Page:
Written by Michel Horvat
Directed by Marvin V. Rush
Season 4, Episode 23
Production episode 40274-197
Original air date: May 13, 1991
Captain’s Log: The Enterprise is bringing a Trill ambassador named Odan to mediate a dispute between the inhabitants of the two moons of Peliar Zel. His father had performed a mediation between the moons in the past. Crusher and Odan have also started a romance over the course of the ten-day trip, though they’re trying to keep it secret. That’s not the only secret—in private, Odan’s belly swells and ebbs because there’s a slug in it he hasn’t told anyone about.
After Crusher and Odan have a roll in the hay, there’s a meeting with the governor of Peliar Zel, where the conflict is laid out. Alpha Moon taps Peliar Zel’s magnetic field as an energy source, but their doing so has an adverse environmental effect on Beta Moon. Beta is accusing Alpha of genocide, and Alpha refuses to give up their energy source.
Troi finds Crusher at the ship’s spa, where she doesn’t remember ever seeing the doctor before, at which point Crusher realizes that the fact that she’s in love isn’t exactly a secret, what with her wandering around the ship glowing and all. Meanwhile, Odan picks Picard’s brain about Crusher, including asking how committed she is to Starfleet. (Picard’s terse response lowers the temperature in the room by about fifty degrees.)
Odan takes a shuttle down, refusing to use the transporter—and against the advice of the Peliar Zel governor. There’s a bunch of radical factions, and she can’t guarantee Odan’s safety on a shuttle. However, he insists on not taking the transporter. Riker pilots the shuttle down.
A Betan ship appears and fires on the shuttle. Odan is badly hurt, but Riker manages to pilot the shuttle back to the Enterprise (why the Enterprise never fires on the Betan ship is unclear). While Crusher and Ogawa examine the injured Odan, they’re concerned that he’s suffering from a parasitic infection, but Odan reveals that he is the parasite. The Trill are a joined species—a host body and a symbiont—and while the host body dies, the symbiont lives on. It turns out the “father” that mediated on Peliar Zel in the past was actually a previous host body. (Using the transporter would also damage the symbiont, which is why he was so insistent on taking a shuttle.) Crusher has the symbiont in stasis, but that will only extend the symbiont’s life a few hours, and Trill’s new host won’t arrive for another two days.
Riker volunteers to serve as a temporary host, as Odan is needed to mediate the dispute, which is hairsbreadth away from devolving into war. Crusher implants the symbiont and is only a lot freaked out when Riker starts talking like Odan, even calling her “Dr. Beverly” as Odan did.
Crusher and Troi talk in Ten-Forward, as the former is having serious problems dealing with this. Did she love Odan’s eyes? His hands, his mouth? If so, that’s gone—but if she loved the person, that shouldn’t change even though he now looks like Riker. Of course, Riker being the new host makes it worse, as he’s a colleague and friend.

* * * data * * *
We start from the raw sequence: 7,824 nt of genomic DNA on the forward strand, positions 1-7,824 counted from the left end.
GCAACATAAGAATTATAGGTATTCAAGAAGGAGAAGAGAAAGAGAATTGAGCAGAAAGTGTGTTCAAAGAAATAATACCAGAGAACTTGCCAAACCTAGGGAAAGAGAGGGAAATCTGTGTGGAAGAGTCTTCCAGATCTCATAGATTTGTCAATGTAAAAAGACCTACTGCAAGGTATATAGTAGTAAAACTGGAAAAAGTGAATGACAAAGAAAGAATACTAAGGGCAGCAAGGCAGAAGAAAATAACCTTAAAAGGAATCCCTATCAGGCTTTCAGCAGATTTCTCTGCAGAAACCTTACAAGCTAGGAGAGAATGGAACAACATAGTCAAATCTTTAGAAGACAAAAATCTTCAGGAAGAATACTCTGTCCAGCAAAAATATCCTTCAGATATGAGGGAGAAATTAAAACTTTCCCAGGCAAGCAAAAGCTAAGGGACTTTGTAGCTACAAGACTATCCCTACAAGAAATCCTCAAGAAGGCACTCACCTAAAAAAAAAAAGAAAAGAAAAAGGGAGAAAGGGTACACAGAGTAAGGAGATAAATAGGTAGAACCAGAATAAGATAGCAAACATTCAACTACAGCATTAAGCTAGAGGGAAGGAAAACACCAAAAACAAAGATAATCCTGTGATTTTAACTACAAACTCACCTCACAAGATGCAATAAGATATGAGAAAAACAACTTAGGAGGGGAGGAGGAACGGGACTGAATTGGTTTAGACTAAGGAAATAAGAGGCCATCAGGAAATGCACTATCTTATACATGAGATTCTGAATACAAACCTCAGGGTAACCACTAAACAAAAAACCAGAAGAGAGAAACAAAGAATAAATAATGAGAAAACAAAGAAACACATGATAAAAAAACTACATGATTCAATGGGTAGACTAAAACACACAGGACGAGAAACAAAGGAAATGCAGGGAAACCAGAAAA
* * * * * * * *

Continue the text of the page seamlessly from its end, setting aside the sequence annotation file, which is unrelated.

Odan then enters Ten-Forward, and Crusher initially refuses to look at him, until Troi talks her into embracing her feelings, and she turns to look as the music swells (and the eyes roll).
Representatives from the moons come on board to meet with Odan, who manages to convince them that he is really Odan. Unfortunately, Riker’s body is rejecting the symbiont. Crusher does what she can to delay the inevitable with medications, but it’s an uphill battle.
Speaking of inevitable, Crusher and Odan fall into bed again. (I can’t imagine the stress of sex is good for his weakened body, but whatever.)
The next morning, Odan—who’s being less and less helped by the medications Crusher is providing—meets with the representatives. But both sides are massing troops in case negotiations break down. Odan also insists that, by day’s end, the symbiont be removed from Riker regardless of whether or not the new host has arrived, as he’s not willing to risk Riker’s life.
Picard reminds Crusher that, whatever else he and Crusher are to each other, he’s her friend and is there for her. She gratefully gives him a big-ass hug.
Odan successfully completes the negotiations, bringing about peace—then collapses in a heap. The Enterprise warps to meet with the Trill ship carrying the new host while Crusher removes the symbiont from Riker. The new host arrives—a woman named Kareel.
After successfully implanting the Odan symbiont in the new host, Crusher is cold and distant to her in a way she wasn’t even when Riker was the host. She says she can’t handle the rapid-fire changes, and she says it’s a “human” problem (which is, I’m sure, news to bisexuals everywhere). Odan is understanding, kisses her wrist one last time, and leaves.
Thank You, Counselor Obvious: Twice Troi actually gets to give Crusher good advice to help her through the difficulties of her relationship with Odan, first with regards to the speed with which their romance has gone, and later when Crusher has trouble dealing with his symbiotic nature.
If I Only Had a Brain…: Data walks into the turbolift when Crusher and Odan are smooching, and the latter’s attempts to be discreet work a little too well on the literal-minded android.
The Boy!?: Crusher got a letter from Wes—he’s at the top of his class in exobiology, but having trouble with ancient philosophy. Dumb kid….
No Sex, Please, We’re Starfleet: Crusher and Odan have fallen hard for each other. For Odan, it’s complete. For Crusher, it’s enough to get her past her friendship with Riker, but not enough to overcome her heterosexuality.
There’s also a great conversation between Crusher and Troi in Ten-Forward where the former talks about the first person she loved unconditionally: a soccer player. He was eleven, Crusher was eight, and she already had their entire future lives planned out even though he didn’t know she existed. Later in the conversation, Troi counters with her first unconditional love: her father, who sang to her and protected her, and who was taken away from her; she’d given anything to hear him sing again, but she also still treasures the love she had for him.
I Believe I Said That: “Is that the colgonite astringent you have on your eyes?”
“Yes. I guess so.”
“I’ve never tried it.”
“Someone just put it on me.”
Troi asking Crusher what she’s doing in the spa and Crusher failing to be nonchalant about it.